31 Oct 2017
A random forest of trees
In my previous post, I described how you might implement a decision tree classifier in Python, and demonstrated its usage on the iris data set.
In this post, we will adopt Leo Brieman's methodology to create a random forest ensemble model out of trees. The methodology is suprisingly straightforward to implement considering how powerful and widely used the model is.
As always, my code is available in a repository if you want to dive in!
The methodology I will adopt to construct a basic random forest of m trees, considering a data set with P features is the following:
- For each tree, generate a bootstrap sample of the original data
- Train a tree on this data, at each split considering a random subset of the P features. Do not prune the resulting tree.
One very useful consequence of this approach is that individual trees can be much less computationaly intensive to train, as we only consider a subset of the total number of features at each split. Of course, we have to train many trees, but in principle this can be done in parallel.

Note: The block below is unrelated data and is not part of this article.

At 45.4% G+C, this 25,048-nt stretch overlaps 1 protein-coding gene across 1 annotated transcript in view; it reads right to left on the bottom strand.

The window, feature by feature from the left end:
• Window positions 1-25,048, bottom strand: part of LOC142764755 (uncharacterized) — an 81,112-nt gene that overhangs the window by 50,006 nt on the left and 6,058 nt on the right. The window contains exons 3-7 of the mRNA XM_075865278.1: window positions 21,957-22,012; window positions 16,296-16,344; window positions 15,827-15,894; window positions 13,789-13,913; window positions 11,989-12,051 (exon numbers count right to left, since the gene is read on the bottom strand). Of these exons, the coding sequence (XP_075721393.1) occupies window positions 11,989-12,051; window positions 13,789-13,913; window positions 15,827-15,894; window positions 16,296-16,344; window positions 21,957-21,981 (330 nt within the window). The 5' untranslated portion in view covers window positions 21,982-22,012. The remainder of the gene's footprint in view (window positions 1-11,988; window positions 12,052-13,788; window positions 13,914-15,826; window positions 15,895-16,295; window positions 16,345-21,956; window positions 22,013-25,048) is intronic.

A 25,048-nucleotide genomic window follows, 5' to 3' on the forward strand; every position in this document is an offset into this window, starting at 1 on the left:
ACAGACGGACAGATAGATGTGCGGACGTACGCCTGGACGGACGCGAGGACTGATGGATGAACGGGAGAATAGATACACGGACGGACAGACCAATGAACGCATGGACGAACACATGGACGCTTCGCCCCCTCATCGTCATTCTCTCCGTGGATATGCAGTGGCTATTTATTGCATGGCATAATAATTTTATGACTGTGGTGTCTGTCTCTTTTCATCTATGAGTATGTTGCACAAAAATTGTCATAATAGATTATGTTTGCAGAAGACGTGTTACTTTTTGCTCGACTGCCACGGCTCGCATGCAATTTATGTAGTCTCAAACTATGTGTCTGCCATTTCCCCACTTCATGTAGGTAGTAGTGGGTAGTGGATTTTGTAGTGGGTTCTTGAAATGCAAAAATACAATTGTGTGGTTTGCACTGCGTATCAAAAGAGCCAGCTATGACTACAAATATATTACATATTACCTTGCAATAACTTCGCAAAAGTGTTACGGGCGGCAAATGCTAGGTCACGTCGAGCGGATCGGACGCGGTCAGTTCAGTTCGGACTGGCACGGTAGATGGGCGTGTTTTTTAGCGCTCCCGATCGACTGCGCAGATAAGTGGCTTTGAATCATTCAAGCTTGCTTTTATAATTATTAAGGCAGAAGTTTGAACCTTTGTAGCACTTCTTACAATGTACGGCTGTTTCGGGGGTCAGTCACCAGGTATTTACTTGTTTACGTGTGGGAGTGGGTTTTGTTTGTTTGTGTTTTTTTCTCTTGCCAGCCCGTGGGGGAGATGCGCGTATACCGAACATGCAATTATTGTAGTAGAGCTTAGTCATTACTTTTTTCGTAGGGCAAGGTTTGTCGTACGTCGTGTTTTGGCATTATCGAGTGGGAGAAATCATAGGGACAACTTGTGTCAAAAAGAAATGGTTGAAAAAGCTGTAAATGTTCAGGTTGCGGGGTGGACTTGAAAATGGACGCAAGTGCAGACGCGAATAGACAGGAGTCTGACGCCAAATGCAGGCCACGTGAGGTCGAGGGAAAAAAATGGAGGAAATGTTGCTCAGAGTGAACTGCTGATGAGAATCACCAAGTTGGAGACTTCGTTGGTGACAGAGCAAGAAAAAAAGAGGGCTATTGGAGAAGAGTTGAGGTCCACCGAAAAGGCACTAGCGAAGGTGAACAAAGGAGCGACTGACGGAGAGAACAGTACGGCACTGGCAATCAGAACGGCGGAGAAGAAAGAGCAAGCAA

The bootstrap resampling and random selection of splitting features leads to decorrelation of the trees in the forest. When making predictions, a vote is cast between each of the m trees- that is, they each make a prediction of the outcome class and the majority wins. A pseudo probability can also be obtained by considering the proportion of votes for each class.
Brieman and Cutler's original implementation is written in Fortran, and available here should you like a go at digesting it.
My implementation of a RandomForest class is a simple composition class using the Tree class I implemented in my previous post. My strategy is to train and store an ensemble of trees when I train the RandomForest object. When I make predictions using the predict() method, I predict for all trees in the ensemble, take a vote and return the majority class.
The after we have initialised the object, we use the grow_tree() method to train the model. The method looks like this: